Taking this into consideration, what kind of biennial has new director Richard Parry set out to create with this year’s Glasgow International (GI)? Coming from the Hayward in London via The Grundy in Liverpool, Parry arrived in the middle of the process, a point at which applications were already submitted to the wider programme, and some structures he would have liked to have changed from previous years were still in place (most notably his discomfort with the title of the Director’s Forum, as someone familiar with GI from previous years as a visitor, but not in terms of being the director). With 90 exhibitions and 268 artists across 78 venues, this year’s GI has arguably been a feat of considerable scope and effort considering its director’s late arrival, and can only be attributed to his involved approach and commitment to the city not only in terms of the festival, but also in terms of a new home.

Parry has demonstrated his preference for collaborative work and programming, stating that it was important to hear a plurality of voices in the process and involve others in the programming decisions for the wider programme. This mode of working is also evident in the different collaborations involved in the making of a number of shows this year, ranging from the use of a wide variety of venues, both established centres such as GOMA and Transmission, but also of alternative venues such as the derelict Caledonia Road Free Church; through to collaborations with GSA’s Widening Participation youth outreach programme, Year of Young People 2018, and Glasgow 2018 European Championship in Mick Peter’s The Regenerators at the Dalmarnock Gas Purifier Shed in the East End.

The discourse around the biennial and its uses are polyphonic. On the one hand there is the notion that the biennial creates a decentralising moment away from the monopoly of established artistic power centres, offers cultural diversity and artistic plurality, and creates spaces for emancipation and discourse. On the other, claims have been made of the individual director’s own agenda, of cultural homogenisation, of the fact that, as a largely publicly funded entity, it is beholden to those funding bodies.|4| Parry says of Glasgow that it has a well established critical foundation, which, as discussed above, is vital for the success of a biennial not only as spectacle of entertainment, but also as threshold for alternative modes of thinking in bringing about a discursive turn.|5|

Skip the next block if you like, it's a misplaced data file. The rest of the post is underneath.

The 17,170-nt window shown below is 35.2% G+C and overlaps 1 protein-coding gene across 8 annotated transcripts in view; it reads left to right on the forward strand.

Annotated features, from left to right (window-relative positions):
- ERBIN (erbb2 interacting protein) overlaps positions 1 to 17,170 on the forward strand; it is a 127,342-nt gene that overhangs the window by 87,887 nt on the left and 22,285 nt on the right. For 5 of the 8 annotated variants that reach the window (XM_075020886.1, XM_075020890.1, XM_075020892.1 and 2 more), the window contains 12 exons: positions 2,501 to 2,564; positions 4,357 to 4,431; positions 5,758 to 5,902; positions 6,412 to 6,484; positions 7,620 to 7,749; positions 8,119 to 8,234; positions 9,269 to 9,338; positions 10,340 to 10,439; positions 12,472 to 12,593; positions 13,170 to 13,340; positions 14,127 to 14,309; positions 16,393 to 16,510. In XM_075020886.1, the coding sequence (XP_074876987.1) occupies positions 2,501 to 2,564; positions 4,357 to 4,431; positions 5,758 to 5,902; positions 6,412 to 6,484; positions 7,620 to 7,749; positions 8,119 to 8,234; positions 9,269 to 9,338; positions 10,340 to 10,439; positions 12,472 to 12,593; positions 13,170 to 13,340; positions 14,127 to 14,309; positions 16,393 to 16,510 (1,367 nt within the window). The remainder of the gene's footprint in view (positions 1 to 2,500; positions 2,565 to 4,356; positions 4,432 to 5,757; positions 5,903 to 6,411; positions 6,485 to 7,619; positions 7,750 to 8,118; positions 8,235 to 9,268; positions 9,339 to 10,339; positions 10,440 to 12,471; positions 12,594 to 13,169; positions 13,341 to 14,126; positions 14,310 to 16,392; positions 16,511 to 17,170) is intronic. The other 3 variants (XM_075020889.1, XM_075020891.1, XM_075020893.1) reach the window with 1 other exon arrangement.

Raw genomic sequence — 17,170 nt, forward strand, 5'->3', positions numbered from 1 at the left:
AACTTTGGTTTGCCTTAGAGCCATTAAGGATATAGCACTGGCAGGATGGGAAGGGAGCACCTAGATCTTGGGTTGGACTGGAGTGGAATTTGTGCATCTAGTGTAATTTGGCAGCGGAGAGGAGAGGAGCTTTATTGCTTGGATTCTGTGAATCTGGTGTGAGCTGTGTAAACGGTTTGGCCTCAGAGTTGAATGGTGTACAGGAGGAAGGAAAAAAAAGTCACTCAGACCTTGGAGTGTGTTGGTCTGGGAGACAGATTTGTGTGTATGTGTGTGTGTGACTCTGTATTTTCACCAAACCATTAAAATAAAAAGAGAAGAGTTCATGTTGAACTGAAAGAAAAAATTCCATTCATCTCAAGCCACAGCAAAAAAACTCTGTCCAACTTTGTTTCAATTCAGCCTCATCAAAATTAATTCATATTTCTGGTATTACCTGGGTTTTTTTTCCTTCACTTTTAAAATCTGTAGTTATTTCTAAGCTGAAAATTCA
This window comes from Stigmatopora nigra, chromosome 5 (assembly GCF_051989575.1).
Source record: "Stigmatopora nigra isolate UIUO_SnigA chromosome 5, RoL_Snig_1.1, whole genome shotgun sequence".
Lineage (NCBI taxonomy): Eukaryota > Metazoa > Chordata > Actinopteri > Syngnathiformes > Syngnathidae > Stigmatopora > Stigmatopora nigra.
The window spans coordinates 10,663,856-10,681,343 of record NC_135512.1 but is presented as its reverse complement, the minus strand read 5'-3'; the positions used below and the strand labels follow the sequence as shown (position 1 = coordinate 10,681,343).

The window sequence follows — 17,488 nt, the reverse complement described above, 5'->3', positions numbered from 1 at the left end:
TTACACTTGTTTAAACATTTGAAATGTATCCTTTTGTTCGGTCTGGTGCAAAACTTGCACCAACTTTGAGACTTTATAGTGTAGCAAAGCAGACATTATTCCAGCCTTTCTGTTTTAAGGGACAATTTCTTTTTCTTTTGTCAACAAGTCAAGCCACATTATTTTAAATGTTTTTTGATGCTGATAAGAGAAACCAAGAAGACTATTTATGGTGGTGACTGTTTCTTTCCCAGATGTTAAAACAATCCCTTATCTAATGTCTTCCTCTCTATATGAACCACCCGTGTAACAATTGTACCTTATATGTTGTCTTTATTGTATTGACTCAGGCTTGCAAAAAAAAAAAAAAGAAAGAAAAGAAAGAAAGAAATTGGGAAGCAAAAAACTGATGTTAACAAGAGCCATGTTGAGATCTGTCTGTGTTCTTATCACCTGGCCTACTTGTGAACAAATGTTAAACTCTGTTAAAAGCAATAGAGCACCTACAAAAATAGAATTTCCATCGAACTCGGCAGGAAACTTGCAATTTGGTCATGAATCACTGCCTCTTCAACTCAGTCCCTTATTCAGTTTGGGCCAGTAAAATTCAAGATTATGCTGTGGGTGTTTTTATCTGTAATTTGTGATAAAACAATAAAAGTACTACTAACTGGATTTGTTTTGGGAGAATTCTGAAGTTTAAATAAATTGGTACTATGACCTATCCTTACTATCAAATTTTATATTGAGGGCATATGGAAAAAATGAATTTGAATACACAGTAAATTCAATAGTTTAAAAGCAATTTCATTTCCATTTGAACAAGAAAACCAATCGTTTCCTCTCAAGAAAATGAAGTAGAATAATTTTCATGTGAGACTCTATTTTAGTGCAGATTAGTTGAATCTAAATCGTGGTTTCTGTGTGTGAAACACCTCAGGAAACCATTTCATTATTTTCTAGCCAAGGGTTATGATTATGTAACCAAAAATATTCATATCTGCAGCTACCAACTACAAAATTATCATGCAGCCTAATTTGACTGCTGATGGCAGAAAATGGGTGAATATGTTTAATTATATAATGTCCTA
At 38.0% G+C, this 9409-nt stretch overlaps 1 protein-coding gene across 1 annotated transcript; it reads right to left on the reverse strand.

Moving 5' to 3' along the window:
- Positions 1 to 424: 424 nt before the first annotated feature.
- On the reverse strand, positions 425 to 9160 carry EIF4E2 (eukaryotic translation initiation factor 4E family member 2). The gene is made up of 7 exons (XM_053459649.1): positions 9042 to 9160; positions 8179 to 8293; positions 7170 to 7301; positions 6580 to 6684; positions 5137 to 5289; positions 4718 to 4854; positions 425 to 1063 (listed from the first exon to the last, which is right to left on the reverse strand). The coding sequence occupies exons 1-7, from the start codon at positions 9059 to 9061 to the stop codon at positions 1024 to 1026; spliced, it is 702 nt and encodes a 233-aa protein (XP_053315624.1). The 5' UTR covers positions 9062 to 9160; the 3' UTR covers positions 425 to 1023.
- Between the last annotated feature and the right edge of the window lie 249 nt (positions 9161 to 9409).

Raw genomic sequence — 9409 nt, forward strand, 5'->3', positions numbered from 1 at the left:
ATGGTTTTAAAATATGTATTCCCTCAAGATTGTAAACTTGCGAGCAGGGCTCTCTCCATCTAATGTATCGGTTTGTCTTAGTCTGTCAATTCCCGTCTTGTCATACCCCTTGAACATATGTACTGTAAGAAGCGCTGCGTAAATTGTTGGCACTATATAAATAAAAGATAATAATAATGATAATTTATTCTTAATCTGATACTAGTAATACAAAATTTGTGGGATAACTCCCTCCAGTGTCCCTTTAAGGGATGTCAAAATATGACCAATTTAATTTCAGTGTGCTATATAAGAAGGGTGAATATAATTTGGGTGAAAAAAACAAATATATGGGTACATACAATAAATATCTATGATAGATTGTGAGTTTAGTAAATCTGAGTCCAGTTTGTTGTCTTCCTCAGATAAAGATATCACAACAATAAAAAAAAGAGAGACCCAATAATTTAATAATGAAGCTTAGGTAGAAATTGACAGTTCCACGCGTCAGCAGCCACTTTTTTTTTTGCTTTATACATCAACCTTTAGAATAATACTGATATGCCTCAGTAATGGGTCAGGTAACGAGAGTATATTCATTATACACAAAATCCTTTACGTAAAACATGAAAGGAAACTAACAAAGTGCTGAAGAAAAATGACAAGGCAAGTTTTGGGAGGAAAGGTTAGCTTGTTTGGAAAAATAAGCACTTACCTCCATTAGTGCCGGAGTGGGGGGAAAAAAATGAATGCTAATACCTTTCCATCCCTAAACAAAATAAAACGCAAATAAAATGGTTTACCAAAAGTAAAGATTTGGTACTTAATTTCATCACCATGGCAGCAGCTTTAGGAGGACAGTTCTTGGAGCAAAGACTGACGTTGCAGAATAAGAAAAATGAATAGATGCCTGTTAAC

But this is not one man’s festival, and Parry is the first to admit that. The range of artists, facilitators and collaborators present in the 2018 festival programme attest to a particularly rich fabric of discourse. I suppose the question that remains in my mind is whether the creators and artists still have a critical voice in the world in which, and for which, they make work. Any institutionalised festival can be seen as monolithic, but given a curatorial approach which is sensitive to the artistic ecologies of the place itself, given a struck balance between those local ecologies and the artists and modes of working that are brought in from further afield, the outcome needed in the times which we inhabit is a platform to contribute to a moment in time that is worth adding one’s voice to.

|1|Peter Sloterdijk. Im Weltinnenraum des Kapitals, (Frankfurt, Suhrkamp, 2009)

|2| Mikhail Bakhtin. Rabelais and his World, (Cambridge Mass., M.I.T. Press, 1965)

|3| Art Basel. Salon Panel with Ute Meta Bauer, Elena Filipovic, Marieke van Hal, Solveig Øvstebø, (Youtube, 10th December 2012) Accessed: 4th June 2018, Available:

|4| Pascal Giehlen. ‘The Biennial Reader: An Anthology on Large-Scale Perennial Exhibitions of Contemporary Art’, (Im)Mobility Accessed: 4th June 2018, Available:

|5| Paul O’Neill. The Curatorial Turn: From Practice to Discourse, from The Biennial Reader eds. Elena Filipovic, Marieke van Hal, Solveig Øvstebø, (Bergen, Bergen Junsthall, 2010)

Loll Junggeburth is the founding editor of the poetry magazine RAUM.